Cable sluggish after broadcast boom

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The stunning success of this year's broadcast upfront won't necessarily translate into a strong performance by cable networks, as the start of last week's cable upfront market proved sluggish, yielding lower cost-per-thousand rates at some networks.

Despite the CPM drops, however, the overall cable haul is estimated to finish slightly over last year's $4 billion mark, in the $4.2 billion to $4.4 billion range. The considerably slower-moving cable market is expected to last at least into next week.

That follows a booming broadcast upfront where the total dollars were estimated to be in the $8.1 billion range, $1.3 billion more than last year, with all six networks receiving CPM increases. The spending spree was partly driven by advertisers wanting to buy network TV in the upfront rather than risk expensive scatter market prices-not necessarily by an upswing in the ad economy.

"The thing everybody's asking is, `Where's this money coming from and is this money real?' " said one media executive. "The economy is not there, the economy is still faltering."

Media executives point to this year's highly unusual situation of broadcast networks getting CPM increases, while cable is experiencing CPM decreases, especially at general interest cable networks.

The most glaring examples were two Vivendi Universal networks-USA Network and Sci-Fi-where deals were made with CPM drops in the 10% range. Lifetime, jointly owned by Hearst Corp. and Walt Disney Co., also was said by media buyers to have cut deals at decreased CPMs.

After a 2001 upfront where USA, in particular, saw revenue plummet, Vivendi was more than willing to cut costs in exchange for more dollars. One executive estimated that, as a result, its two networks would receive an upfront dollar jump from some $250 million to the $400 million range.

Sales executives at competing networks were livid with Vivendi's strategy since the move emboldened buyers to fight for CPM decreases. (A Vivendi spokesman declined to comment.) Lifetime, the cable prime-time ratings leader, made several deals with mid-single-digit CPM drops without an increase in dollars from last year, executives said. (Lifetime was expected to finish in the negative 2% to plus 2% range; the network declined to comment.)

best efforts

Meanwhile, other so-called top-tier networks were doing the best they could to do business without CPM drops. The Turner Entertainment networks-TNT and TBS-were said to be seeking 4% to 6% CPM increases and media buying executives were balking, though Turner was said to have done a couple deals in the plus range. Turner declined to comment. The Discovery fleet of networks was also asking for CPM increases, with buyers pressing again for rollbacks. Discovery did not immediately return a call seeking comment. Niche networks with highly defined targets could fare better.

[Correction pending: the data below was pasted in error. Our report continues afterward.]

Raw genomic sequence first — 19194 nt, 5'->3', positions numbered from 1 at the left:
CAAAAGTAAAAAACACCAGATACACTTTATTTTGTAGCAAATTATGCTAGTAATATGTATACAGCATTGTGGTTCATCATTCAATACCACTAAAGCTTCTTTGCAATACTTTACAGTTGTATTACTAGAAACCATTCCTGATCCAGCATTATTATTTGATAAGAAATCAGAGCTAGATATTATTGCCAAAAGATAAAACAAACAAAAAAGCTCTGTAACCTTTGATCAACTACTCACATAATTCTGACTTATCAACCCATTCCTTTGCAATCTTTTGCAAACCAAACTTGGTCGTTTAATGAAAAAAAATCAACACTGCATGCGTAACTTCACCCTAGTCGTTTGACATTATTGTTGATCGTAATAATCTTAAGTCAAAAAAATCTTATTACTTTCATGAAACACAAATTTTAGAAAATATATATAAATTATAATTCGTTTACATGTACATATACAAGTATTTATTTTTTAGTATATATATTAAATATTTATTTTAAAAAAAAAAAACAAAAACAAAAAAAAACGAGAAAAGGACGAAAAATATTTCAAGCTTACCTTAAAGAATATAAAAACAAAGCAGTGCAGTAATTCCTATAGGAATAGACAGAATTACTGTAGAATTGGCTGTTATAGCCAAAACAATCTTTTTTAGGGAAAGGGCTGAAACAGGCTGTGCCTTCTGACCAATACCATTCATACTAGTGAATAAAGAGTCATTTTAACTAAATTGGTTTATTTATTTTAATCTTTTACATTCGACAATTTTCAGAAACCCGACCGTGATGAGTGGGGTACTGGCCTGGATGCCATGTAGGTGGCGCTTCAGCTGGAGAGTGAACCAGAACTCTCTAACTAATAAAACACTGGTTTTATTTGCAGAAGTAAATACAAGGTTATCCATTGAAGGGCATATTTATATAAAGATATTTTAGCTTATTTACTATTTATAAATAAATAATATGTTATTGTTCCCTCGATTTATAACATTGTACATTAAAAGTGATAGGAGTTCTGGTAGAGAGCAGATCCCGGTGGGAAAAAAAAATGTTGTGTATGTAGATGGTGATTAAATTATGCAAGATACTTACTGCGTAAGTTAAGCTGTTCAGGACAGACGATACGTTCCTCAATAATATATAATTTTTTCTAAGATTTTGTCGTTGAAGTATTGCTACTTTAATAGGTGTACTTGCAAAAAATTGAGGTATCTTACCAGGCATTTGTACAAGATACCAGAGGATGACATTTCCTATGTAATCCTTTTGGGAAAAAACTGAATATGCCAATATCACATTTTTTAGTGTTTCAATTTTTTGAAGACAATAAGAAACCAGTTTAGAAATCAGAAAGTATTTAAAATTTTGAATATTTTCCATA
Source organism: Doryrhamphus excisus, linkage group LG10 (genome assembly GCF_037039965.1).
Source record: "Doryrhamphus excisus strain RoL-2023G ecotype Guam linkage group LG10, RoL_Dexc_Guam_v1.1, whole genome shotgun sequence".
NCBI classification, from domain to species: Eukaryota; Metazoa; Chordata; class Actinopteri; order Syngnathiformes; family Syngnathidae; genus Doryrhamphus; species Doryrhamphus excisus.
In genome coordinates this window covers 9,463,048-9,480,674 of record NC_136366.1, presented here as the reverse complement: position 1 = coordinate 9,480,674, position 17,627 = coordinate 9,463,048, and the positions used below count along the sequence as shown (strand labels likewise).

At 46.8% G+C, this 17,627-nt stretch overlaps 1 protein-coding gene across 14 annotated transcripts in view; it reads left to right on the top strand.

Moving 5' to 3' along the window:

Buyers were pushing for cable decreases principally because there is so much inventory available in cable and very few must-buy networks. "We don't see a positive [CPM] in this cable market," said a buyer at a leading agency. Another buyer said money not spent by networks in the broadcast upfront would not flow to cable. "We're not substituting network for cable," the buyer said.

But a cable network executive believes the money allocated but not spent in the network bonanza would trickle down. "I think there's more money than the advertisers are letting on," the executive said. "I think there was money that could not be placed in the network marketplace."

Among the must-buys for some advertisers are niche networks like Walt Disney Co.'s ESPN, which reaches men, and Viacom's MTV, popular among the teen crowd. Both were said to be among the few first-tier networks getting CPM increases.

An executive close to ESPN said it had sold some 40% of its inventory at a 7% to 9% increase. An ESPN spokeswoman declined to comment. MTV increased its CPM by mid-single digits, a person familiar with the matter said, after being down in single digits last year. MTV was selling the second season of TV's most-talked-about show, "The Osbournes" as a package-for $1.4 million an advertiser would get spots on eight first-run episodes and 16 units in repeats. But in order to get that deal, an advertiser was forced to buy an additional $1.4 million worth of other MTV inventory. MTV did not return calls.


Also for sale in the Viacom portfolio was VH1, which has suffered such huge audience underdelivery that it was booked full with make-goods recently and risked not being able to deal in the upfront. But Viacom worked aggressively to clear VH1's slate; the network expects to re-enter the scatter market on a limited basis in the third quarter, a person familiar with the matter said.

Media buyers anticipate syndication may fare a bit better than cable, especially for top 25 shows, because a smaller inventory is available. That market could grow to $1.7 billion from last year's $1.5 billion. Some major syndicators struck deals last week, with shows such as Buena Vista Television's "Live with Regis and Kelly" and King World Media Sales' "The Oprah Winfrey Show" getting CPM jumps.

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